An important advantage of the use of aluminate binders according to my invention is that now for the first time the moisture content and rehydration rate of the flux is equal to or less than that produced by typical conventional silicate binders, based on the actual binder level required in each case. To compare water content and rehydration rate between two baked binder films a typical silicate binder and an aluminate binder according to my In each case the ingredients of the binder were thoroughly mixed together, allowed to dry slowly at temperatures below 200 F. and then baked for two hours at 800 F. The baked binder films were crushed to -20 US. mesh particles and measured for moisture content by the navy water test (fusion in a stream of oxygen at 1800 F.) and for rehydration by an accelerated test of 24 hours at room temperature in an 88% relative humidity atmosphere. The moisture contents in the two situations were as follows:

Silicate Aluminate Percent moisture by fusion 1. 78 1. 18 Percent rehydration 6. 46 17. 40

Based upon the volume of binder required in each case for typical fluxes and the moisture properties of the dried films the data for the two fluxes becomes as follows:

Aluminate ux 0.0. binder/ parts finished flux 12. 1 11. 5 Grams binder/100 parts finished flux 7. 6 2. 36 Percent moisture in flux. 028 Percent rehydration- 42 41 These tests show that in the fight against moisture typical fluxes made according to my invention and baked at 800 F. contain less than one fourth the moisture of prior art fluxes bonded either with silicate or aluminate. With respect to rehydration my alkali metal aluminate bonded fluxes are about equal to silicate fluxes but at least four times better than previous aluminate fluxes.

While the preferred embodiments of my invention contain sodium aluminate, the principles apply equally to potassium aluminate and to mixtures of sodium and potassium aluminate which may be used.

Also, while I have described electrodes flux coated by extrusion the principles apply equally to electrodes flux coated by dipping in which the final aluminate in the dry form in the coating is equal to that herein disclosed.

The principles also apply to agglomerated submergedarc fluxes which reach the welding zone by being spread on the base material and which may use even smaller binder contents than fluxes which are intended for application to metal electrodes.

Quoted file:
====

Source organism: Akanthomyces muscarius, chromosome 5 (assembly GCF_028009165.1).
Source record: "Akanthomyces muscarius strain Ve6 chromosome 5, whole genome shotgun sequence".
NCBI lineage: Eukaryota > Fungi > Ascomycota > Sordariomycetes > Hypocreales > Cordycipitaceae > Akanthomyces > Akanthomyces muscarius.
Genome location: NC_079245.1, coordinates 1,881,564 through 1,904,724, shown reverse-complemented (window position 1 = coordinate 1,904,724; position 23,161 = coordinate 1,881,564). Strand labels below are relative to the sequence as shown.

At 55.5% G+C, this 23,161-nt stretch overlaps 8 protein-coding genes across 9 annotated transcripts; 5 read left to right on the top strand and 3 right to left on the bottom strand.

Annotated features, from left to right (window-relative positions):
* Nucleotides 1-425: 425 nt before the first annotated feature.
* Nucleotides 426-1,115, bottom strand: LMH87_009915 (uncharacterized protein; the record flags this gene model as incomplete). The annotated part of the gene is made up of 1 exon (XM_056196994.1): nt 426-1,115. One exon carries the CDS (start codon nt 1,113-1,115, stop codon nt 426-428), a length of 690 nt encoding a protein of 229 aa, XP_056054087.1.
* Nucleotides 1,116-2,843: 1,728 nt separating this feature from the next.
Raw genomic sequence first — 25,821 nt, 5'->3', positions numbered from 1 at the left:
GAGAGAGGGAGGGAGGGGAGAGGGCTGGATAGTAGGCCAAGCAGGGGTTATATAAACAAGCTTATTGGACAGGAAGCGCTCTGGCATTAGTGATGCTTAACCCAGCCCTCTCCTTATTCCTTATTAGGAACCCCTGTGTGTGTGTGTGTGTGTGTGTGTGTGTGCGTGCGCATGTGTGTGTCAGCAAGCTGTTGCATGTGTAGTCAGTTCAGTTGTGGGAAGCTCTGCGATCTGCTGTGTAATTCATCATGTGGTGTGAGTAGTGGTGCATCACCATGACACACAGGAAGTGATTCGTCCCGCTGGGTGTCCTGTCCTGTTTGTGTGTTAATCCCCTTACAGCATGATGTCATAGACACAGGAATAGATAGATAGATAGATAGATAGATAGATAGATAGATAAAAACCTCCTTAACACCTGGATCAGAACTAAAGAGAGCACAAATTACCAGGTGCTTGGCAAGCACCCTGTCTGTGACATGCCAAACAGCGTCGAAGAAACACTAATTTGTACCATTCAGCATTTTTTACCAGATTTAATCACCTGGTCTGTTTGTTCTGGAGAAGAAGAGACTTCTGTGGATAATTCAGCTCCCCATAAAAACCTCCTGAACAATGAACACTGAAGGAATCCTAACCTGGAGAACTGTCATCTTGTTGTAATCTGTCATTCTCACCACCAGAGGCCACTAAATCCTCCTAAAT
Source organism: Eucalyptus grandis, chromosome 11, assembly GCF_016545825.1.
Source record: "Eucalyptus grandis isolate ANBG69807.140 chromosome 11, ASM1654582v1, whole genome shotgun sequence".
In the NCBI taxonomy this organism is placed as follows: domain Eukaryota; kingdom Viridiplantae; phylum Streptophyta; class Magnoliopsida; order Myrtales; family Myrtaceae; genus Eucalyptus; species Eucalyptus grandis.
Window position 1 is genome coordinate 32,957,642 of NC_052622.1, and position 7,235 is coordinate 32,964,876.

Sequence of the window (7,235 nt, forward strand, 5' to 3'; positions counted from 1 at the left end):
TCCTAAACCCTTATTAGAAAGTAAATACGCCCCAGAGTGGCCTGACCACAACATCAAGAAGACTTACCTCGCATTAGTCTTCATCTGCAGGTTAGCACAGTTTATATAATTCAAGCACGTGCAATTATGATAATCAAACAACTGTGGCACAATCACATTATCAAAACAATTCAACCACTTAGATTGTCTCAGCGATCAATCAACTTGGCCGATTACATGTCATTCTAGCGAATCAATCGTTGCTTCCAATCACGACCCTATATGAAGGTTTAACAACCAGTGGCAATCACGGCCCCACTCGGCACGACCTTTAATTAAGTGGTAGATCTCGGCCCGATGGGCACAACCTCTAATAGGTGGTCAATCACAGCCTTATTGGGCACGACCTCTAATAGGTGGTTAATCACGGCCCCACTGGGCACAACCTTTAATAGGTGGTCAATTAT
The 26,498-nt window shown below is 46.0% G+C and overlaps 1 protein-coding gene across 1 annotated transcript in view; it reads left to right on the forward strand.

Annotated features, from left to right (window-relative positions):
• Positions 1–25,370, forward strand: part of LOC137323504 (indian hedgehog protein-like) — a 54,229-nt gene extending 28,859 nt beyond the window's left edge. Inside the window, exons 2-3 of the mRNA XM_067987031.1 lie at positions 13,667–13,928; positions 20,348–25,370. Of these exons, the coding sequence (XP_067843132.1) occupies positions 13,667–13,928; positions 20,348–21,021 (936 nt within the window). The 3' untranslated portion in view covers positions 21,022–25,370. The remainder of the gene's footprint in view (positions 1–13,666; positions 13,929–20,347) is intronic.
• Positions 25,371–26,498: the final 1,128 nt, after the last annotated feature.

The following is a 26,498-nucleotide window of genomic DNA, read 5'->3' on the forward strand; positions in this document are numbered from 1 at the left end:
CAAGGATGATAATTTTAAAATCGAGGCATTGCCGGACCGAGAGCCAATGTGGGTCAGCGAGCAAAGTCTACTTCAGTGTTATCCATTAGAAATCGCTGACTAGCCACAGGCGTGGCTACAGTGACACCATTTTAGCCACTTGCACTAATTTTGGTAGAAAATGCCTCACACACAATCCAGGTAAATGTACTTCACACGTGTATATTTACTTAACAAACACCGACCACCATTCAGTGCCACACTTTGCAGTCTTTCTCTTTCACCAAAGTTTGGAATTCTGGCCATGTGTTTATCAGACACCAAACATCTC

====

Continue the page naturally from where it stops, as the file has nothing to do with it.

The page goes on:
An agglomerated flux of the same chemical composition previously recommended elsewhere for use in the fused flux form was prepared using the same binder employed in the extruded electrode flux coating of the first example, 152 cc. of this aluminate binder were added to 100 g. of the dry flux composition and the mixture dehydrated and granulated. The final flux had the following recommended analysis:

This agglomerated flux made simply with a binder and without the advantages of fusing when coupled with a inch conventional low alloy tubular electrode in the submerged arc process produced sound porosity free welding results at 380 amperes and 27 volts DC.

Properly formulated fluxes made in accordance with my invention are normal in welding operation and usually are not recognized by welders as being strange or different from the silicate bound products which up to this point are the only ones they have ever seen.

While I have described certain present preferred embodiments of the invention and certain present preferred methods of practicing the same, it is to be distinctly understood that the invention is not limited thereto but may be otherwise variously embodied and practiced within the scope of the following claims.

I claim:

1. An alkali metal aluminate bonded welding flux comprising finely divided flux material and a binding agent comprising alkali metal aluminate in an amount of from 1.5 to 5% of the weight of the finely divided flux material, both calculated on a Water-free basis, the alkali metal aluminate being at least one of the class consisting of sodium aluminate and potassium aluminate, the alkali metal aluminate having a molecular ratio of alkali metal oxide to aluminum oxide of about 1.1.

2. An alkali metal aluminate bonded welding flux as claimed in claim 1 in which the alkali metal oxide comprises both sodium oxide and potassium oxide.

3. An alkali metal aluminate bonded welding flux comprising finely divided flux material and a binding agent comprising sodium aluminate in an amount of about 2.4% of the weight of the finely divided flux material, both calculated on a water-free basis, the sodium aluminate having a molecular ratio of alkali metal oxide to aluminum oxide of about 1.1.

References Cited UNITED STATES PATENTS 2,547,432 4/1951 Andrews 148-26 3,152,019 10/1964 Shrubsall 14826 3,211,582 10/1965 Wasserman et al. 148--26 HYLAND BIZOT, Primary Examiner T. R. FRYE, Assistant Examiner US. Cl. X.R.

Patent Citations
Cited PatentFiling datePublication dateApplicantTitle
US2547432 *Jan 18, 1946Apr 3, 1951Metal & Thermit CorpCoated welding rod
US3152019 *Sep 16, 1960Oct 6, 1964Union Carbide CorpArc welding, compositions and method of making same
US3211582 *Jan 3, 1962Oct 12, 1965Eutectic Welding AlloysHard-facing electrode
Referenced by
Citing PatentFiling datePublication dateApplicantTitle
US3627592 *Mar 2, 1970Dec 14, 1971Messer Griesheim GmbhMethod of producing welding flux
US3769099 *Oct 13, 1970Oct 30, 1973Mc Kay CoBonded arc welding flux and liquid binding agent therefor
US3769491 *May 6, 1971Oct 30, 1973Teledyne IncProduction of an improved non-austenitic steel weld deposit
US3932200 *Jan 31, 1974Jan 13, 1976Japan Steel Works, Ltd.Flux for a build-up welding
US3944776 *Sep 21, 1973Mar 16, 1976Junichiro TsuboiMethod of submerged arc welding of high tension steel workpieces
US4790888 *Feb 22, 1988Dec 13, 1988Kolene CorporationStop-off composition
US7147725Dec 4, 2003Dec 12, 2006Lincoln Global, Inc.Colloidal silica binder system
US7300528Feb 1, 2005Nov 27, 2007Lincoln Global, Inc.Flux binder system
US8624163Jun 1, 2005Jan 7, 2014Lincoln Global, Inc.Modified flux system
Classifications
U.S. Classification148/23, 228/223, 148/26
International ClassificationB23K35/36
Cooperative ClassificationB23K35/36
European ClassificationB23K35/36